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September 28, 2022 by ash

Cessnock City Council adopts 2022-23 budget, including $59.8 million Capital Works Program

Cessnock City Council’s 2022-23 budget includes a record $59.8 million capital works program, including a 14 per cent increase in roads maintenance spending.

Council’s operational plan and budget, its 2022-26 Delivery Program, and its 2036 Community Strategic Plan were adopted at an extraordinary council meeting on June 29.

The $146 million budget includes hundreds of projects and is forecast to remain in surplus.

More than half of the $59.8 million capital works program has been grant-funded, and there has been an increase in resourcing to fast-track this program of works, as well as an investment in trainee and apprentice roles.

It includes a $28.2 million investment in local roads and pathways, and $5.8 million towards roads maintenance – a 14.3 per cent increase on last year.

Key projects will include a $2.1 million upgrade to Old Maitland Road, Sawyers Gully; $1.9 million for the renewal of Sandy Creek Road, Quorrobolong and $3.2 million for the Bridges Hill Park to Wine Country shared pathway.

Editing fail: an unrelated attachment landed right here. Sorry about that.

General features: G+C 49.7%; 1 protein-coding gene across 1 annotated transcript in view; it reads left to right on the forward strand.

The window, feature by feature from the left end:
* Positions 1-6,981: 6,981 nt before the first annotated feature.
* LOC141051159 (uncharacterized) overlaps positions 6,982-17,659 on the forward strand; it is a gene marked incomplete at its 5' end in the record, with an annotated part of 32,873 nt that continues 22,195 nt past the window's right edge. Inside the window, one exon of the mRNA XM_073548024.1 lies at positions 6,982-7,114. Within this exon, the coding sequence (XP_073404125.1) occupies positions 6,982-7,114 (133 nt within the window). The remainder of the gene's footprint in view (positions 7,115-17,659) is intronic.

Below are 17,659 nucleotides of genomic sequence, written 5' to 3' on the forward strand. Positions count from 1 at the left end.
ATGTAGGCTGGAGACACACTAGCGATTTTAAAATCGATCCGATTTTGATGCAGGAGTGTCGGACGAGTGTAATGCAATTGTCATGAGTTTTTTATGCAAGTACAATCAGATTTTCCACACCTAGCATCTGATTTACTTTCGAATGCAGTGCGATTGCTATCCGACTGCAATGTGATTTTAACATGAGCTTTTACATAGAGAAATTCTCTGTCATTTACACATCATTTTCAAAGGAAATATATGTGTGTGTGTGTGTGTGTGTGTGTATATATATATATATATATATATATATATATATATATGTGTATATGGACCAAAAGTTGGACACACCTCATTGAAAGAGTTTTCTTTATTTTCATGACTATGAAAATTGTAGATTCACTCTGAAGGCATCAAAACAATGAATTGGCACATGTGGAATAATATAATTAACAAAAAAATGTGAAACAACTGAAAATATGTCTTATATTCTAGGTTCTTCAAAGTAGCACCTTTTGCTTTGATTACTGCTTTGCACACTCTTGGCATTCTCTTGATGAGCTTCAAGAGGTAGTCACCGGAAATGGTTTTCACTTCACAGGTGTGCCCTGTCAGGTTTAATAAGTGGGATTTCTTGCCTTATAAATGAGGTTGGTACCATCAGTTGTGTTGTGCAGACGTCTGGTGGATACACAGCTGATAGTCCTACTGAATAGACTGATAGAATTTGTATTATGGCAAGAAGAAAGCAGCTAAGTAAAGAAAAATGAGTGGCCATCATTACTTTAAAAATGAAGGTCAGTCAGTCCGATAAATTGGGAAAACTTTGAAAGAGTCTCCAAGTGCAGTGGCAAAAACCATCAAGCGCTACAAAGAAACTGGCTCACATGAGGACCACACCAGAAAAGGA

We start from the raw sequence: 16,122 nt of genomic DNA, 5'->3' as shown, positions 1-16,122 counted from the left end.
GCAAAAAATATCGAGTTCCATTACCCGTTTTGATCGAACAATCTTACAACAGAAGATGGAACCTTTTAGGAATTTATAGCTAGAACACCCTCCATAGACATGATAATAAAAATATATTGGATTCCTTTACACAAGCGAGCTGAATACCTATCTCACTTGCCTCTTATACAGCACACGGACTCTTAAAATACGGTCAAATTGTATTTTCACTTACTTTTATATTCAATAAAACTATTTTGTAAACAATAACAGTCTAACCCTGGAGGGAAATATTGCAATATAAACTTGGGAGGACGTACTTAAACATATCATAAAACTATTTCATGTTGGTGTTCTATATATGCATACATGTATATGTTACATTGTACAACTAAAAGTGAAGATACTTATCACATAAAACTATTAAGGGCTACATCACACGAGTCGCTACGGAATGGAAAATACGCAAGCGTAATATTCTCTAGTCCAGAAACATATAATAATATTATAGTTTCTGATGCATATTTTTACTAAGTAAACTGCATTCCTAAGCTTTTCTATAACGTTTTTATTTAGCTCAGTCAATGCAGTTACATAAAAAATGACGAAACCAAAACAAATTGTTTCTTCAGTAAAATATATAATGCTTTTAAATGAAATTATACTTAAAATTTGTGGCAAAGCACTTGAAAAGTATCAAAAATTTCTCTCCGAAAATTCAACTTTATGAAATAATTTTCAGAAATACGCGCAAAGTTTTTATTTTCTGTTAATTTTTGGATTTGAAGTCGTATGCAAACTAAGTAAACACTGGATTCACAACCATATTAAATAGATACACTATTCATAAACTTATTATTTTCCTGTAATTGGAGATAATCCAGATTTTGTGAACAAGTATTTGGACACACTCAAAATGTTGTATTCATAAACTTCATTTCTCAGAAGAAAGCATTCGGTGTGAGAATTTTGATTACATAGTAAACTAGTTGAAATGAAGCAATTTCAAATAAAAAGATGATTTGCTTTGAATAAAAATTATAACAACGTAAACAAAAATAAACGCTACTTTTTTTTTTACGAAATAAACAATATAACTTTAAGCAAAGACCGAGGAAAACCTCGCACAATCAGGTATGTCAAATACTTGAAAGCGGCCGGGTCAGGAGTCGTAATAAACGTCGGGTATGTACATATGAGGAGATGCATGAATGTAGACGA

The budget also includes Black Spot road renewal works at George Downes Drive, Bucketty and Oakey Creek Road, Pokolbin and the replacement of Watagan Creek bridge at Laguna.

“Council has listened to the community and heard loud and clear that our road network needs to be a top priority,” Cessnock mayor Jay Suvaal said.

“Council will also invest $6.7 million in our local parks, playgrounds, pools and community facilities, which all play a vital role in making our community a wonderful place to live.”

Other highlights of the budget include $4.1 million for Kurri Kurri Town Centre upgrades, $3 million to complete the Branxton to Greta Cycleway, the commencement of the RFS Aviation Base project and the completion of the Cessnock Airport upgrade.

The meeting also saw council officially adopt a 2.5 per cent special rate variation, which was approved by the Independent Pricing and Regulatory Tribunal (IPART) in June.

Cr Suvaal said the rate increase would allow council to spend more money on roads.

“No-one likes to see rates go up, but these rates and charges do allow us to spend an increase on our roads maintenance budget, and they do allow us an increase in investment in local roads, which is much-asked-for by the community,” he said.